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United States Department of Agriculture

Agricultural Research Service

Research Project: Improved Management to Balance Production and Conservation in Great Plains Rangelands

Location: Rangeland Resources Research

Title: Do environmental variables influence overnight weight loss of yearling steers in semiarid rangelands?

Authors
item Derner, Justin
item Mortenson, Matthew
item West, Mark

Submitted to: Society for Range Management Meeting Abstracts
Publication Type: Abstract Only
Publication Acceptance Date: August 17, 2013
Publication Date: N/A

Technical Abstract: In order to measure the weight gains of free-ranging livestock, animals are frequently corralled and confined overnight prior to weighing. Animals may take several days to recover from this overnight loss in weight associated with dehydration and excretion of urine and feces. Quantitative estimates of the magnitude of this overnight shrink for livestock across the grazing season could provide temporal weight gain data without the associated stress of shrinking and regaining weight for the grazing animals each time they are weighed. We determined shrink losses for crossbred yearling steers grazing shortgrass steppe at the Central Plains Experimental Range (Nunn, Colorado, USA) for each of four weigh dates (June, July, August, September) in the 2009-2012 summer grazing seasons (total of 16 weighings) to assess if environmental variables including 1) average relative humidity, (2) maximum, minimum or average air temperatures, (3) number of hours where hourly average air temperatures exceeded 26.7 °C, and (4) cumulative air temperature determined by adding hourly average values for the entire shrink period influenced these shrink losses. Overnight shrink in yearlings was insensitive to environmental variables during the summer grazing season in shortgrass steppe. Mean values from the different weigh dates across the four study years provide “pencil shrink” percentages that can be used for grazing studies and land managers (8.8-9.0% shrink values for June, July and August, and 7.1% for September) in semiarid rangelands. Use of these “pencil shrink” percentages (1) eliminates the need for overnight holding of livestock in a drylot which increases animal well-being by removing stresses of losing the weight overnight and regaining this lost weight, and (2) provides an approach to more readily measure temporal weight gain data within a grazing season.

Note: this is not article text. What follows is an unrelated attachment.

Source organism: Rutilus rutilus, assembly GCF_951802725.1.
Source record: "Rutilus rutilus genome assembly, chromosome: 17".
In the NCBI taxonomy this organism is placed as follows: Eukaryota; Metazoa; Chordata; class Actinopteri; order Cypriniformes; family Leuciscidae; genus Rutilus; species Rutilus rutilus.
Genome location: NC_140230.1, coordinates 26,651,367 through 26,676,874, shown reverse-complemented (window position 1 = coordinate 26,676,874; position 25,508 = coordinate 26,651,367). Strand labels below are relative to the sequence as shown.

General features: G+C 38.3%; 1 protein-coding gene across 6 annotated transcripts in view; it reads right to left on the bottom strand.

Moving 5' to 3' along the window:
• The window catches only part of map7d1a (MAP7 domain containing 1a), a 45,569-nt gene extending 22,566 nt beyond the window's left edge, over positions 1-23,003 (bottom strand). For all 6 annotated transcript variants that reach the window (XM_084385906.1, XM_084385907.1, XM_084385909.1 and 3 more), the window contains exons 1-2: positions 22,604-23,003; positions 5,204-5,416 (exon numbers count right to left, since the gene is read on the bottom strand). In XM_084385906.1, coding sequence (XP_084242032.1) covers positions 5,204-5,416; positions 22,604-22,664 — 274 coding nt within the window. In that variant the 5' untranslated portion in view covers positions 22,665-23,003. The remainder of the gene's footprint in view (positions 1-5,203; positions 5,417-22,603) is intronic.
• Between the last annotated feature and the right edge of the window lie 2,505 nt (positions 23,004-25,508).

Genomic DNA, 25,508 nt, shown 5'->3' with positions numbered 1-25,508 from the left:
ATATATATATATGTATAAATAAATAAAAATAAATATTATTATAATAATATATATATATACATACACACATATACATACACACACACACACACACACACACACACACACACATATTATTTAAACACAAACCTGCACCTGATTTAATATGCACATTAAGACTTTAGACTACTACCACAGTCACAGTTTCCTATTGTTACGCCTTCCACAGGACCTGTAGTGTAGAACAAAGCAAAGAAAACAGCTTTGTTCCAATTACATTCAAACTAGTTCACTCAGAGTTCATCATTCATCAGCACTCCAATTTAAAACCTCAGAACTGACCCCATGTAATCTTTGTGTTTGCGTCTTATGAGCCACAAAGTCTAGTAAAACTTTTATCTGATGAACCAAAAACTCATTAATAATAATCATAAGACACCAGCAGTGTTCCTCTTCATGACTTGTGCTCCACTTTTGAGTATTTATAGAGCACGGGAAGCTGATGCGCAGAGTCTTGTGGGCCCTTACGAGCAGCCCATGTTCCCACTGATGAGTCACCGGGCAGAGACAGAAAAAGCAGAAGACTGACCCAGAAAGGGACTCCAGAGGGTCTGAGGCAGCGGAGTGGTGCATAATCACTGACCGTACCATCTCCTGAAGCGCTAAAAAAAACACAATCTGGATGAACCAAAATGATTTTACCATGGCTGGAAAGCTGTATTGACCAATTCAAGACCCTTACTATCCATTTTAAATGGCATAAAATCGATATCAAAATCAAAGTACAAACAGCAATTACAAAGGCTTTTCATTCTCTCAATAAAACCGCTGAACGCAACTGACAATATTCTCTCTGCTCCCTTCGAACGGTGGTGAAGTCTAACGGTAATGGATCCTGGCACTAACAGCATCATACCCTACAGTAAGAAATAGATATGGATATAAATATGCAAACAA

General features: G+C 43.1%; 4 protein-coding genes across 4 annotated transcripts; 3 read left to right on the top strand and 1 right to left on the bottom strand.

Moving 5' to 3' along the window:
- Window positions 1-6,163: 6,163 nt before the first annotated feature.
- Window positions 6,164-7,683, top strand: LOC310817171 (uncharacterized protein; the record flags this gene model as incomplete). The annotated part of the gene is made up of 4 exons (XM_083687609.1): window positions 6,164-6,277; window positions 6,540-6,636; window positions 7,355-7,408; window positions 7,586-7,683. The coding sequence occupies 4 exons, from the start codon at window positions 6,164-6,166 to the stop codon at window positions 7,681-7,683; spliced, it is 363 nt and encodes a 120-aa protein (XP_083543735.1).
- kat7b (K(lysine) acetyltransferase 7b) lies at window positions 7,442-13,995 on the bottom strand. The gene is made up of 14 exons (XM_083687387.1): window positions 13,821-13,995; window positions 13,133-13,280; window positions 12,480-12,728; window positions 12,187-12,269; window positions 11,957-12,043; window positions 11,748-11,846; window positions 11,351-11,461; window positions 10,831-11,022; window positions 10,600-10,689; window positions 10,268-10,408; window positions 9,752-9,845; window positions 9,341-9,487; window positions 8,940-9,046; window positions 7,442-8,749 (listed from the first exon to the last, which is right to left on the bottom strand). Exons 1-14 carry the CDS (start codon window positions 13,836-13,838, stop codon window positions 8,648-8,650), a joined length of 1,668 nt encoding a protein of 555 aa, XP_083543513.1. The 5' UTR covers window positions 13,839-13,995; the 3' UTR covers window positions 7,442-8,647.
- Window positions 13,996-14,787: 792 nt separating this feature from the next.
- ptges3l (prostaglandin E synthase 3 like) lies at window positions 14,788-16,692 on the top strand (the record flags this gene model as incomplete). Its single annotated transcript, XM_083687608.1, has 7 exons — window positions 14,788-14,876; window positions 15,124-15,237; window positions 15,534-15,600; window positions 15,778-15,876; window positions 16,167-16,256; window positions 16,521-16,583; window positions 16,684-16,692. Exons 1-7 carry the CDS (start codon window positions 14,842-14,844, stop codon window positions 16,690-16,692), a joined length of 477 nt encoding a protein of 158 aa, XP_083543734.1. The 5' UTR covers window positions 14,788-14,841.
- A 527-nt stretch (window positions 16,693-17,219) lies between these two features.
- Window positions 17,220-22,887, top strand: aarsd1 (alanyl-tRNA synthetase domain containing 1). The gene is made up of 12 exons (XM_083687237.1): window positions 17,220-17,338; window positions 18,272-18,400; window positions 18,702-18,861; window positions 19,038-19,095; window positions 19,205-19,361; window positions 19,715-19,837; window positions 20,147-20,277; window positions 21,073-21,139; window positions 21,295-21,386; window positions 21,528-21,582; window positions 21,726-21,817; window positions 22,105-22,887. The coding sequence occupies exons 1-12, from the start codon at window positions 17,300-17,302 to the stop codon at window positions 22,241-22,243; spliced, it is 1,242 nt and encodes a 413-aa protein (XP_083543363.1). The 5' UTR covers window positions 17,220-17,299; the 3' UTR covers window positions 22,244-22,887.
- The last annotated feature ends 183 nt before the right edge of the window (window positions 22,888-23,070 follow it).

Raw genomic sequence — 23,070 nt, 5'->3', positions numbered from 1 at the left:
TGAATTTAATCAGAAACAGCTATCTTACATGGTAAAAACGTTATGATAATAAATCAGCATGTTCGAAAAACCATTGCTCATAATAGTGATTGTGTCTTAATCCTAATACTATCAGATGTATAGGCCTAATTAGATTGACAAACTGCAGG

Last Modified: 12/22/2014
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